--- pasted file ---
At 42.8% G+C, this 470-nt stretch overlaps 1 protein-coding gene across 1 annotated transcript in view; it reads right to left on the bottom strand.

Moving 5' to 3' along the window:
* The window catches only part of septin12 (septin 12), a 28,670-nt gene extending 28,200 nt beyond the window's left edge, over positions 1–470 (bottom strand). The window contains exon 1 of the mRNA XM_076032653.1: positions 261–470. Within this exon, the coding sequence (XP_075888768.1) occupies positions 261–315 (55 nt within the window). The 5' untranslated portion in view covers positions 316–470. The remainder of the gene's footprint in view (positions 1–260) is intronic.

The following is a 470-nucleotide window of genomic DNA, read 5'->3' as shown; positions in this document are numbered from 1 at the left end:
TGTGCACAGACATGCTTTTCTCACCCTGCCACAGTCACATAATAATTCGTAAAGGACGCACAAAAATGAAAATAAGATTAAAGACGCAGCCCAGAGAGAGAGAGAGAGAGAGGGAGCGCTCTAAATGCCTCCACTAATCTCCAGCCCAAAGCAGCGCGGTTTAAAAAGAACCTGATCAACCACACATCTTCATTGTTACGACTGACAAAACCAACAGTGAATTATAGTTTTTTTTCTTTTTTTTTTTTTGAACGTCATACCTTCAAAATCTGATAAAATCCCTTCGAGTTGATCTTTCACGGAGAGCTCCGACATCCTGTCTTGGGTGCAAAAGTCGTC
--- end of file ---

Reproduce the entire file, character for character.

At 42.8% G+C, this 470-nt stretch overlaps 1 protein-coding gene across 1 annotated transcript in view; it reads right to left on the bottom strand.

Moving 5' to 3' along the window:
* The window catches only part of septin12 (septin 12), a 28,670-nt gene extending 28,200 nt beyond the window's left edge, over positions 1–470 (bottom strand). The window contains exon 1 of the mRNA XM_076032653.1: positions 261–470. Within this exon, the coding sequence (XP_075888768.1) occupies positions 261–315 (55 nt within the window). The 5' untranslated portion in view covers positions 316–470. The remainder of the gene's footprint in view (positions 1–260) is intronic.

The following is a 470-nucleotide window of genomic DNA, read 5'->3' as shown; positions in this document are numbered from 1 at the left end:
TGTGCACAGACATGCTTTTCTCACCCTGCCACAGTCACATAATAATTCGTAAAGGACGCACAAAAATGAAAATAAGATTAAAGACGCAGCCCAGAGAGAGAGAGAGAGAGAGGGAGCGCTCTAAATGCCTCCACTAATCTCCAGCCCAAAGCAGCGCGGTTTAAAAAGAACCTGATCAACCACACATCTTCATTGTTACGACTGACAAAACCAACAGTGAATTATAGTTTTTTTTCTTTTTTTTTTTTTGAACGTCATACCTTCAAAATCTGATAAAATCCCTTCGAGTTGATCTTTCACGGAGAGCTCCGACATCCTGTCTTGGGTGCAAAAGTCGTC